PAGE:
"This book is incredibly complete and easy-to-understand for anybody. I certainly recommend it for patients who want to know more about atrial fibrillation than what they will learn from doctors...."

Pierre Jaïs, M.D. Professor of Cardiology, Haut-Lévêque Hospital, Bordeaux, France

"Dear Steve, I saw a patient this morning with your book [in hand] and highlights throughout. She loves it and finds it very useful to help her in dealing with atrial fibrillation."

Dr. Wilber Su Cavanaugh Heart Center, Phoenix, AZ

"Your book [Beat Your A-Fib] is the quintessential most important guide not only for the individual experiencing atrial fibrillation and his family, but also for primary physicians, and cardiologists."

Jane-Alexandra Krehbiel, nurse, blogger and author "Rational Preparedness: A Primer to Preparedness"


"Steve Ryan's summaries of the Boston A-Fib Symposium are terrific. Steve has the ability to synthesize and communicate accurately in clear and simple terms the essence of complex subjects. This is an exceptional skill and a great service to patients with atrial fibrillation."

Dr. Jeremy Ruskin of Mass. General Hospital and Harvard Medical School

"I love your [A-fib.com] website, Patti and Steve! An excellent resource for anybody seeking credible science on atrial fibrillation plus compelling real-life stories from others living with A-Fib. Congratulations…"

Carolyn Thomas, blogger and heart attack survivor; MyHeartSisters.org

"Steve, your website was so helpful. Thank you! After two ablations I am now A-fib free. You are a great help to a lot of people, keep up the good work."

Terry Traver, former A-Fib patient

"If you want to do some research on AF go to A-Fib.com by Steve Ryan, this site was a big help to me, and helped me be free of AF."

Roy Salmon Patient, A-Fib Free; pacemakerclub.com, Sept. 2013

A-Fib Patient Story #35

Switching from Metoprolol to Nebivolol (brand name Bystolic)

by Rose Vernier, October 2009

Rose Vernier

Rose Vernier

October 2009: I take 5 mg tablet of Bystolic (nebivolol) from Forest Pharmaceuticals Inc. at night, because my cardiovascular nurse said people say they sleep better when they take it at night. I agree. I sleep better. I sleep more soundly. I sleep longer. It is as though I know I spend more time in deep sleep and enjoy the healing benefits of such a journey. I awake more refreshed.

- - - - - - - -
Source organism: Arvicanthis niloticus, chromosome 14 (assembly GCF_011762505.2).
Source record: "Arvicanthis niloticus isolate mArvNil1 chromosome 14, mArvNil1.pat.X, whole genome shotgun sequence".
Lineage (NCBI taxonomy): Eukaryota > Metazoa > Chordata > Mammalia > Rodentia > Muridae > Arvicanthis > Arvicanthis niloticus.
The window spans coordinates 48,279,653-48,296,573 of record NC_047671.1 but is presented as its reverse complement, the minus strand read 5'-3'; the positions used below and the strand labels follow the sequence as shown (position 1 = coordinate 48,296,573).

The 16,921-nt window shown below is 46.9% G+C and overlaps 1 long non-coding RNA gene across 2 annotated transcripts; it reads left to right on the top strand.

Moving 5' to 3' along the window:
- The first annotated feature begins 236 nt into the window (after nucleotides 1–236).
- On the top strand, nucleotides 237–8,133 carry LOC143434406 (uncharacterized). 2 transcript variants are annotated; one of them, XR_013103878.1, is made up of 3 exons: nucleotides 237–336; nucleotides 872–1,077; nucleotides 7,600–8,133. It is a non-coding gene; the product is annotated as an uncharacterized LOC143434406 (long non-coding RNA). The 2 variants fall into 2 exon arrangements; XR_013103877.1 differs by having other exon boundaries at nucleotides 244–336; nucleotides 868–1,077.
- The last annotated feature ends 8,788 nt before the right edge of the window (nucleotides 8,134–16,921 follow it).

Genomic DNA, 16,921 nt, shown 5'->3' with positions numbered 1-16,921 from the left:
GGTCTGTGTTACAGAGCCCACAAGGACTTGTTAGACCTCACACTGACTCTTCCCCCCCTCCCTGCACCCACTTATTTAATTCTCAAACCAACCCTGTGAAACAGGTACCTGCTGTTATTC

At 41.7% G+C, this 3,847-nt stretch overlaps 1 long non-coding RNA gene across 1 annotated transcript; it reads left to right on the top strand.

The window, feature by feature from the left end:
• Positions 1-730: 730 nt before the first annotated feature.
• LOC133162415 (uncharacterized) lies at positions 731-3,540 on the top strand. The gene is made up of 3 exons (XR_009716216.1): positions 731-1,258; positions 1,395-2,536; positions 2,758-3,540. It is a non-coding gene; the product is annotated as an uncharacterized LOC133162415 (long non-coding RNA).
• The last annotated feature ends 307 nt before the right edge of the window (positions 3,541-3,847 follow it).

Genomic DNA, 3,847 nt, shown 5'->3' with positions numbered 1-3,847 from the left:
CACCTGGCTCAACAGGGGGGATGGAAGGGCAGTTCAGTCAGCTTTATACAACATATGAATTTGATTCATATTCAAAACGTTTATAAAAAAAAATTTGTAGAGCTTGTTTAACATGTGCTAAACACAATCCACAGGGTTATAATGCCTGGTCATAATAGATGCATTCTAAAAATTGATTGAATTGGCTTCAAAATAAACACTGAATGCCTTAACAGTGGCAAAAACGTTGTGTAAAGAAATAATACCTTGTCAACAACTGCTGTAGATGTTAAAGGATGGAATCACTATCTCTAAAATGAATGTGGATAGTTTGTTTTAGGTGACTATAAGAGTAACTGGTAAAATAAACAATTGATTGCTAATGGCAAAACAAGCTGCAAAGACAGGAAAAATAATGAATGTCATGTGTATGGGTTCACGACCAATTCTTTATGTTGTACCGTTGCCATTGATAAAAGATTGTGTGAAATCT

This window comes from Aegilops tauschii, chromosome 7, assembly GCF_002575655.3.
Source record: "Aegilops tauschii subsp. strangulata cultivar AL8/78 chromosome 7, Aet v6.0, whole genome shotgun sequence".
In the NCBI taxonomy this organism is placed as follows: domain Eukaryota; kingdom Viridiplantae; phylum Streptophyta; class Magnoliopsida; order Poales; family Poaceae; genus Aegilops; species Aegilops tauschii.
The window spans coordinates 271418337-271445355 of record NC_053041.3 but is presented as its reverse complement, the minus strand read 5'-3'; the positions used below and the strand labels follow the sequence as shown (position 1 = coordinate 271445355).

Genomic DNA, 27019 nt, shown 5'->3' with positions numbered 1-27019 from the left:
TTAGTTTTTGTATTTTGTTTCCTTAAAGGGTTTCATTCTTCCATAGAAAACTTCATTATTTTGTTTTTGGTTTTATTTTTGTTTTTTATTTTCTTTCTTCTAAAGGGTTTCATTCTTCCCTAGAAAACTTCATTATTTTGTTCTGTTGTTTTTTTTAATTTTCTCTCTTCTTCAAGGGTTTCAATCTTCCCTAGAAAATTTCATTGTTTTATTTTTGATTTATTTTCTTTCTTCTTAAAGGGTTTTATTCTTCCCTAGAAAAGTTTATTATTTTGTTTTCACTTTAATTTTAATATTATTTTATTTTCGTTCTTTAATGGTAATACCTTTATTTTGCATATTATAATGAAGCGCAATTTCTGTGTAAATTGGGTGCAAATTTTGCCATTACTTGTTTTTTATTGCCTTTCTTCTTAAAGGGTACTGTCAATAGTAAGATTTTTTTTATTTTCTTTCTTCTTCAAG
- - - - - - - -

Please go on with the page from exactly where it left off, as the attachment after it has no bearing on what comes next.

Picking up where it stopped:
During the day, I increasingly feel more mental and emotional well being in general in all my affairs. My JOY is back!!!  Living is exciting again. My physical energy has not greatly increased which is because of the A-Fib condition, I suspect, rather than medications.

Contrasted to Metoprolol (100 mg twice a day) which I took for 3 years, Bystolic seems like an upper booster with Metoprolol more of a dragger-down. It took a few days for me to notice my improvement because it was subtle and growing. I feel more like my upbeat self before I was diagnosed with Atrial Fibrillation. I feel more optimistic and hopeful. I love the results so far.

FYI I am also on Warfarin (averaging about 5 mg a day taken at night with the Bystolic), and Digoxin (0.125 mg) tablet taken in the morning. In summary and retrospect, maybe for me Metoprolol was a depressant as well as a heartbeat-slower.

The contrast between Bystolic (5 mg once a day) and Metoprolol (100 mg twice a day) may also be because I take less medicine? Dosage?  I don’t know. I did not take a lower dose of Metoprolol; I always took the same amount.

I really like being on Bystolic.  I feel lighter; I think my breathing is enhanced, easier.  I move with more vigor.  I even feel a bit more like exercising.  On the Metoprolol, I think I gradually became much more sedentary as time went by, little by little limiting my life more and more, even feeling less hope of ever reversing a subtly, invisibly advancing decline. Being independent and in control are most important to me.

People who know me remark that I look better, more healthy now, even though I still have A-Fib.

Best wishes,
E-mail: rosevernier2(at)hotmail.com

Editor’s comment: There is currently [Oct., 2009] no low-cost generic of Bystolic.

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